Nicotine patches may help counteract mild memory loss in seniors

The Washington Post asks, “Research has indicated that smokers may have a lower incidence of Alzheimer’s disease. Might nicotine patches offer memory benefits, too?”

The Los Angeles Times “Booster Shots” blog reports, “Older people with mild cognitive impairment may get some help from a nicotine patch,” according to a study published in the journal Neurology.

HealthDay explains that for the study, “researchers recruited 74 nonsmoking seniors with mild cognitive problems and watched what happened to 34 who received treatment with nicotine patches (15 milligrams a day) and 33 who got placebo patches for six months.” Seven participants did not complete the study.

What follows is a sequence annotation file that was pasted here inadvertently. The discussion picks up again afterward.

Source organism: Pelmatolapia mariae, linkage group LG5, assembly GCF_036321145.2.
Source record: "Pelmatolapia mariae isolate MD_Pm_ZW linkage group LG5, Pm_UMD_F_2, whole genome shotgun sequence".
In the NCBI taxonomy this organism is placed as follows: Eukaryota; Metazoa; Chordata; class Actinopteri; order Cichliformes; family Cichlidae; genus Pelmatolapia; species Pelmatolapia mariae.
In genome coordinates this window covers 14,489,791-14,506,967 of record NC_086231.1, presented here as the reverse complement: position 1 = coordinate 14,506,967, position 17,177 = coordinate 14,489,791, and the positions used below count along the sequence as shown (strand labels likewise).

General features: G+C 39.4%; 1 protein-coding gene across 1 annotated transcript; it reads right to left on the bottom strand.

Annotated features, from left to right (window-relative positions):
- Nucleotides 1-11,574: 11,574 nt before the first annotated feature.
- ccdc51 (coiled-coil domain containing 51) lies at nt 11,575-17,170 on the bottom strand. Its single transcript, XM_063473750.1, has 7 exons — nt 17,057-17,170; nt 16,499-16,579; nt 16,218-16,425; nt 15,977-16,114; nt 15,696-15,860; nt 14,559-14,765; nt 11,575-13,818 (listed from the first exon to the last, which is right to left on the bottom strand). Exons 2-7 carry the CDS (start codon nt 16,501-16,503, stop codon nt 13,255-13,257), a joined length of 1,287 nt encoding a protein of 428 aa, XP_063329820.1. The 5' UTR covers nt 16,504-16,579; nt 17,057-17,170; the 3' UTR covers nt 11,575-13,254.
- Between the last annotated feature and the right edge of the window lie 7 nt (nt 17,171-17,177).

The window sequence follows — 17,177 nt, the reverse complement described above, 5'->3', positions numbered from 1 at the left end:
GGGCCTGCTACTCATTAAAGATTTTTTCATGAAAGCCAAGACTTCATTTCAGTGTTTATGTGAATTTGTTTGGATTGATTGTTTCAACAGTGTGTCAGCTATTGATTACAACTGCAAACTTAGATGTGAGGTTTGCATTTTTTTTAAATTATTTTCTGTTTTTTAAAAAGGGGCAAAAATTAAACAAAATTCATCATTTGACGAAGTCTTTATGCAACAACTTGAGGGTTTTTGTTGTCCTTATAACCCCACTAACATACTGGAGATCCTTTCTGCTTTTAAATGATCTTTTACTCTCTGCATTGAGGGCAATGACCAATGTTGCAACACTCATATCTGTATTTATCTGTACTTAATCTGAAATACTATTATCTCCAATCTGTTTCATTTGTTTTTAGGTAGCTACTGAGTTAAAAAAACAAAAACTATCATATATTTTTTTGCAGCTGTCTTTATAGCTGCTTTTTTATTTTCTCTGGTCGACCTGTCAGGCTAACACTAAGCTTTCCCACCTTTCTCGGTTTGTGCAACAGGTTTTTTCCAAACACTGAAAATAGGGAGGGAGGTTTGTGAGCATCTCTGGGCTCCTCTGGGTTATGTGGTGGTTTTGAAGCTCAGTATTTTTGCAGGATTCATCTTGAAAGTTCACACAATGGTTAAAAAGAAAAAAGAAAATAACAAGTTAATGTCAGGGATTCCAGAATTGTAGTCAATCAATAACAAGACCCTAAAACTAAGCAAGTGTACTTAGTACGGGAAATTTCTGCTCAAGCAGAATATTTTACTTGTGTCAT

Each participant “showed signs of early memory loss, but their symptoms were not severe enough to qualify for a diagnosis of dementia,” WebMD reports.

“By the end of the study, the patients who had worn the nicotine patches were better able to pay attention, and they also demonstrated better long-term memory than patients who didn’t use the nicotine patches.”

What’s more, the effect appeared to become more substantial over time.

However, “nicotine therapy was associated with a small reduction in blood pressure and weight loss of about five pounds at the end of the study period. In elderly adults, this is not always a healthy thing,” WebMD adds.

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